Along the way, he developed beyond just a master tactician into a figure cloaked in legend. When his white gi came back from the laundry dyed pink by an errant red sock, he adopted the color. He became known as a master of the chokehold, able to put a man to sleep with a lightning-fast arm around the neck.
He became so good at the choke, in fact, that he supposedly once had a run-in with a pudgy, ponytailed martial arts actor on the set of a film. LeBell refuses to discuss the incident, but as the story goes, their encounter twice left the far-younger actor unconscious on the floor, the latter time with soiled underwear.
"Guys used to come up to him and try to start a fight and he'd just shrink and say `No, don't hurt me, please don't hurt me,"' said Midge-o The Mean Mistress of Mayhem, LeBell's wife and verbal sparring partner. "He told me, `That way, I save on lawyer fees, doctor fees, and he feels like a real tough guy. Better for everyone that way."'
And though he worked with the legends of the martial arts world, LeBell didn't sequester himself in a pricey dojo for the stars. In the 1970s, well after he'd made a name for himself, he taught a judo class at Los Angeles City College.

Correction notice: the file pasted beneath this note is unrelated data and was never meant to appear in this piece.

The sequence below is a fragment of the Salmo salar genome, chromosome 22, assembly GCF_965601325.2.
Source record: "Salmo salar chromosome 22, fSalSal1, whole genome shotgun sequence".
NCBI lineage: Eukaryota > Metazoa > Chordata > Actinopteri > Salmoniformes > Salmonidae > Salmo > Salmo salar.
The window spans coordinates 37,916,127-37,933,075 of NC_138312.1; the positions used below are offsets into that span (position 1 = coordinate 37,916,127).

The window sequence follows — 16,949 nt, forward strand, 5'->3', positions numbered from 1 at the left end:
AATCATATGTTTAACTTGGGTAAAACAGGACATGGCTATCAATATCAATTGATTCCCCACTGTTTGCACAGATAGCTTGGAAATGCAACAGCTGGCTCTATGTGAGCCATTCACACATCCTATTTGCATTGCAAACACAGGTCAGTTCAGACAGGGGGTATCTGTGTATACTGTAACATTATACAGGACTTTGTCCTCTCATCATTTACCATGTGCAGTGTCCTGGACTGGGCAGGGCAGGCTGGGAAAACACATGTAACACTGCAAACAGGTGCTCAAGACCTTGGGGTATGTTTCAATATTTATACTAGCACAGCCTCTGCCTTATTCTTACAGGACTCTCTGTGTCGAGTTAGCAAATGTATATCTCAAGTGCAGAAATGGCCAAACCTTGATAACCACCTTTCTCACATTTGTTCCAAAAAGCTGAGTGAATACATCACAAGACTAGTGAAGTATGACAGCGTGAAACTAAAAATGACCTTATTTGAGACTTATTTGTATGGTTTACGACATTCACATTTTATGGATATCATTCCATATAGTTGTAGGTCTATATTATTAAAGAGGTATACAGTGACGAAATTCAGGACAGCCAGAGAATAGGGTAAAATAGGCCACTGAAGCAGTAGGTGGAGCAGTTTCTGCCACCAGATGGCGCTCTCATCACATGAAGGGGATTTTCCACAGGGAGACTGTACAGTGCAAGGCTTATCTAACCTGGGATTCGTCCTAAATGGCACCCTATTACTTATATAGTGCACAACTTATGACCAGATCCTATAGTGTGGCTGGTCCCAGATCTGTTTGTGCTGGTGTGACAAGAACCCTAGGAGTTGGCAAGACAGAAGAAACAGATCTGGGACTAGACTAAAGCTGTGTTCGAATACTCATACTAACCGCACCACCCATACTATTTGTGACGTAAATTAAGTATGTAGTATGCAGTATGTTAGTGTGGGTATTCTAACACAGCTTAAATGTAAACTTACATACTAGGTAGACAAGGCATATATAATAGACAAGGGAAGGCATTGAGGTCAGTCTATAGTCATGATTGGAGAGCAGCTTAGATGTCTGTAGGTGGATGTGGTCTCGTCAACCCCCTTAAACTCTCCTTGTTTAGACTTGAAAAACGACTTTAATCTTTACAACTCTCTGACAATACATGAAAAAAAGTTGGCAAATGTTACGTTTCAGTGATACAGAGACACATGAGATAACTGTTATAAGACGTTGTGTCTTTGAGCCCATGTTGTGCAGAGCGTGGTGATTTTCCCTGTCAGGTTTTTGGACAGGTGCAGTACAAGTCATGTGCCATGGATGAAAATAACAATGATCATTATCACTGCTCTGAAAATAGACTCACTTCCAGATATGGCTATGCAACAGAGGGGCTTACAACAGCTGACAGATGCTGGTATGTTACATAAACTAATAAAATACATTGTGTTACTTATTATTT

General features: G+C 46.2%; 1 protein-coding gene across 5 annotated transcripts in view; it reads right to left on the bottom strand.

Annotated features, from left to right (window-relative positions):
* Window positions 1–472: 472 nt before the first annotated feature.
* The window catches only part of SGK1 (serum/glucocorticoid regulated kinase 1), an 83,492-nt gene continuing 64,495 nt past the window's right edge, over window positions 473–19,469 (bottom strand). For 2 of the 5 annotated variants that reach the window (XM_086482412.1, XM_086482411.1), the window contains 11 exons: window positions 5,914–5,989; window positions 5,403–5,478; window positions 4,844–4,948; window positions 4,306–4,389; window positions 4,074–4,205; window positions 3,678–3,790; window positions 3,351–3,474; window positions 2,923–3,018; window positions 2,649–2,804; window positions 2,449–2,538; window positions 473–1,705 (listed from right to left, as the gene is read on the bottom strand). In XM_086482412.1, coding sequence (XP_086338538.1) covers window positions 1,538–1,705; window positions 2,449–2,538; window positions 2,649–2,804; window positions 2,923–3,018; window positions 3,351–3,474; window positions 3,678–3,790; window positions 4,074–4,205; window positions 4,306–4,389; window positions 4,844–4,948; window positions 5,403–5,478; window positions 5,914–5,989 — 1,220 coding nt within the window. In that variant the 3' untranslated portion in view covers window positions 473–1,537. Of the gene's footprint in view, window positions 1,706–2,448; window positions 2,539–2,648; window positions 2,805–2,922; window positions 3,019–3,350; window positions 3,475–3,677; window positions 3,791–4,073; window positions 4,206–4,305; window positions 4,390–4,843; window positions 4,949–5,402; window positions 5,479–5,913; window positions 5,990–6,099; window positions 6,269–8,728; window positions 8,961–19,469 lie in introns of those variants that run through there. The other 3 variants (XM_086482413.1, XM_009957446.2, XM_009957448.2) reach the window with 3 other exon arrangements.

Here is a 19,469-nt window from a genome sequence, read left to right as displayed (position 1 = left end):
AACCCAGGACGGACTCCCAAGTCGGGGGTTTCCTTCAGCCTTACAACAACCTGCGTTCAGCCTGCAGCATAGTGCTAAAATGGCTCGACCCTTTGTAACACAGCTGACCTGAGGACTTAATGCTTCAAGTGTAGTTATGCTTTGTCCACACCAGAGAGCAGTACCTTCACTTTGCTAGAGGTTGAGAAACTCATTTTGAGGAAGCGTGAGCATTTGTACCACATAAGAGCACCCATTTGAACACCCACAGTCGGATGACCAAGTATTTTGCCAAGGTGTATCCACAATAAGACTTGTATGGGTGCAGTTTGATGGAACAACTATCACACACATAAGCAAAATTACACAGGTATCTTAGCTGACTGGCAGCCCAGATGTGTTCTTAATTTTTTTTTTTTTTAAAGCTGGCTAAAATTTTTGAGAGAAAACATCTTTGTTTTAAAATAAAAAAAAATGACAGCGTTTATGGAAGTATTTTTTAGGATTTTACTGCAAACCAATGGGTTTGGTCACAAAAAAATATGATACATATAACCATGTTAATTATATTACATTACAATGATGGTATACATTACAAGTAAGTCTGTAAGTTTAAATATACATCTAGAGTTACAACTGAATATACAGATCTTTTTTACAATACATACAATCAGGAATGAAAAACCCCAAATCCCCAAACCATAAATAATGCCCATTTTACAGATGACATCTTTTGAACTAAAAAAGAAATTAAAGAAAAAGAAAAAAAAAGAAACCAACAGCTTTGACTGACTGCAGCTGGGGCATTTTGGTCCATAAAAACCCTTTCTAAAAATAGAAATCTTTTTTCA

Master and student -- He planned on doing it for a year, but ended up teaching for 17. And it was there that he met a young Armenian immigrant named Gokor Chivichyan.
"I didn't even speak English so my cousin translated for me," Gokor recalled. "I said, `I can do judo, jujitsu, sambo, a little wrestling.' He says, `Can you fight my guys here?' `Sure.' So he lines up 30 guys and I fought every one and beat them all."
Just 16 years old and generally known just by his first name, Gokor was already good at judo. LeBell made him better, adopting him as his personal student and teaching him moves not sanctioned in tournaments. The young student already had a nickname, "The Armenian Lion," but LeBell decided "The Armenian Assassin" was much more menacing.